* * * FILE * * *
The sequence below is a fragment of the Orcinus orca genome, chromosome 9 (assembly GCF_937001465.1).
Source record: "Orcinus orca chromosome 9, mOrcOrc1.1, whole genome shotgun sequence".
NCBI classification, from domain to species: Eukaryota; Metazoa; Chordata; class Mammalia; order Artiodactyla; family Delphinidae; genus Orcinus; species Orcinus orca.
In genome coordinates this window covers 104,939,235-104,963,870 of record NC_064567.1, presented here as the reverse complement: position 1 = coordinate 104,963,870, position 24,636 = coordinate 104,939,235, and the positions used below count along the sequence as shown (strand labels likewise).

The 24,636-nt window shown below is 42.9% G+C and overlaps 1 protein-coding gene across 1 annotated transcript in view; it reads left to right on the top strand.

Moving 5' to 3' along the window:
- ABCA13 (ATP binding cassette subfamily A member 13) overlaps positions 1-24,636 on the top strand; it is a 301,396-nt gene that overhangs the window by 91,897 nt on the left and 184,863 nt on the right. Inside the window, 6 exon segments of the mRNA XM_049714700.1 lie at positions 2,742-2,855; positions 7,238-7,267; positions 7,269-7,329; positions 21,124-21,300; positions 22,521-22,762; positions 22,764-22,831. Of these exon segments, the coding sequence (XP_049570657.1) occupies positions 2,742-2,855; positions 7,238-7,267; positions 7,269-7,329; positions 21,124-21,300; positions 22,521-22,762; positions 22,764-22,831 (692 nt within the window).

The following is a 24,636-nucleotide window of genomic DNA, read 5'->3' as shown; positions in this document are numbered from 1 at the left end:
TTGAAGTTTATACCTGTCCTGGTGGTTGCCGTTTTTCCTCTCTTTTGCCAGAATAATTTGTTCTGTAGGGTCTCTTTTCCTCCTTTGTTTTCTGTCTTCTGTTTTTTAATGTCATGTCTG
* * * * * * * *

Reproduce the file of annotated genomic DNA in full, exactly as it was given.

The sequence below is a fragment of the Orcinus orca genome, chromosome 9 (assembly GCF_937001465.1).
Source record: "Orcinus orca chromosome 9, mOrcOrc1.1, whole genome shotgun sequence".
NCBI classification, from domain to species: Eukaryota; Metazoa; Chordata; class Mammalia; order Artiodactyla; family Delphinidae; genus Orcinus; species Orcinus orca.
In genome coordinates this window covers 104,939,235-104,963,870 of record NC_064567.1, presented here as the reverse complement: position 1 = coordinate 104,963,870, position 24,636 = coordinate 104,939,235, and the positions used below count along the sequence as shown (strand labels likewise).

The 24,636-nt window shown below is 42.9% G+C and overlaps 1 protein-coding gene across 1 annotated transcript in view; it reads left to right on the top strand.

Moving 5' to 3' along the window:
- ABCA13 (ATP binding cassette subfamily A member 13) overlaps positions 1-24,636 on the top strand; it is a 301,396-nt gene that overhangs the window by 91,897 nt on the left and 184,863 nt on the right. Inside the window, 6 exon segments of the mRNA XM_049714700.1 lie at positions 2,742-2,855; positions 7,238-7,267; positions 7,269-7,329; positions 21,124-21,300; positions 22,521-22,762; positions 22,764-22,831. Of these exon segments, the coding sequence (XP_049570657.1) occupies positions 2,742-2,855; positions 7,238-7,267; positions 7,269-7,329; positions 21,124-21,300; positions 22,521-22,762; positions 22,764-22,831 (692 nt within the window).

The following is a 24,636-nucleotide window of genomic DNA, read 5'->3' as shown; positions in this document are numbered from 1 at the left end:
TTGAAGTTTATACCTGTCCTGGTGGTTGCCGTTTTTCCTCTCTTTTGCCAGAATAATTTGTTCTGTAGGGTCTCTTTTCCTCCTTTGTTTTCTGTCTTCTGTTTTTTAATGTCATGTCTG